Nebraska’s State Court System to Pilot Court-Based Self-Help Centers

Nebraska’s State Court System to Pilot Court-Based Self-Help Centers

Lincoln, NE — A new court-based Self-Help Center will be established at the Douglas County courthouse alongside a statewide virtual self-help process with the assistance of a $75,000 grant awarded to the Nebraska Administrative Office of the Courts and Probation by the State Justice Institute. The Omaha pilot project aims to lay the foundation for in-person and virtual court self-help services throughout the state. Whether accessed virtually or in person, individuals representing themselves in Nebraska’s state courts will find improved assistance with court processes, procedures, and filings.

The increasing number of self-represented litigants remains a focus area for the Nebraska court system. Anecdotal evidence from judges and court staff statewide indicates that self-represented court users continue to struggle with navigating the court system’s complex processes.

Judge Stephanie Hansen noted, “The law promises ‘equal justice’ in the courts.  However, many self-represented litigants feel frustrated with the legal process because they are unaware of all the legal practices and procedures required.  The self-help center is designed to provide guidance and education to those who represent themselves as they navigate legal filings, court appearances, and presenting evidence. Both litigants and the courts benefit when the process is understood, and expectations are met.”

The data gathered from the Self-Help Center Pilot will be used to review and develop user-friendly court forms and resources in virtual and in-person settings, benefiting self-represented court users statewide. This initiative is particularly crucial in rural areas of the state where legal assistance is limited.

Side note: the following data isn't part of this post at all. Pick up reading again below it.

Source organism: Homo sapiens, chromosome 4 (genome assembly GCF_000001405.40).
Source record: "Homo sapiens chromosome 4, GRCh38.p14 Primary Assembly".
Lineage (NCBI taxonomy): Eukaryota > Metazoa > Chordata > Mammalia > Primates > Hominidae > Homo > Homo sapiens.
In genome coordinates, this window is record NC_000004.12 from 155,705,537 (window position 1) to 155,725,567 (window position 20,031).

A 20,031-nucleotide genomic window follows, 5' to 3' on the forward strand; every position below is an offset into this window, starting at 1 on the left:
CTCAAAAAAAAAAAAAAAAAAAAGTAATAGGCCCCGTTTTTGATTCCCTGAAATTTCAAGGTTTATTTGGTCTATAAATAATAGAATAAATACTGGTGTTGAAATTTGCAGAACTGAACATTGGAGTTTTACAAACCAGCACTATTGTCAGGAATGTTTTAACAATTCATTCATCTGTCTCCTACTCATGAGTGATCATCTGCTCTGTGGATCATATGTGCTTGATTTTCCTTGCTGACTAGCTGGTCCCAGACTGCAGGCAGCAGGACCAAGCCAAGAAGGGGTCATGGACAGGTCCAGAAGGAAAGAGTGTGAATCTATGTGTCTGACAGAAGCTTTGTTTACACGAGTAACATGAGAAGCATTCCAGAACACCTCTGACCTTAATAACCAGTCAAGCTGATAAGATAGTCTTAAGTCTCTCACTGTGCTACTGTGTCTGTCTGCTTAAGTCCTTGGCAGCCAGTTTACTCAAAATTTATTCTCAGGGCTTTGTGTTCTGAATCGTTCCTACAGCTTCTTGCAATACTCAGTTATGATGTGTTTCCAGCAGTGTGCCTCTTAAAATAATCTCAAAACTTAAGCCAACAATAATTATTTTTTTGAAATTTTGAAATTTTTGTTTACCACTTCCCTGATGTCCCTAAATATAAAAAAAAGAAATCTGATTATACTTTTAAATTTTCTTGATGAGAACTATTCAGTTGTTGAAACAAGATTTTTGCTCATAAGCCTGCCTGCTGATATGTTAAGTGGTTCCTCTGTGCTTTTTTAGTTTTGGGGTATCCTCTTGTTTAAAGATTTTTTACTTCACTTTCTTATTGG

The Douglas County District Court is committed to contributing to the successful launch of the pilot project, located in the Honorable Michael W. Amdor Memorial Law Library, while continuing to provide resources to the public. The first year of operation will focus on creating the Self-Help Center infrastructure, processes, education and collecting accurate data with expert analysis to ensure successful expansion of the pilot project. The State Justice Institute grant period runs from June 2024 to May 2025.

Key program partners include the Nebraska Administrative Office of the Courts and Probation; Nebraska Supreme Court Access to Justice Commission’s Self-Represented Litigation Committee; the county, district, and juvenile courts in Douglas County; and the Volunteer Lawyers Project through the Nebraska State Bar Association.

The Self-Help Center Pilot Project in Douglas County was developed under grant number SJI-T-24-016 from the State Justice Institute. The points of view expressed are those of the Administrative Office of the Courts and Probation at the Nebraska Judicial Branch and do not necessarily represent the official position or policies of the State Justice Institute.

For additional contacts or more information on this topic contact:

Leah Cech, Access to Justice Specialist, at (531) 310-6903 or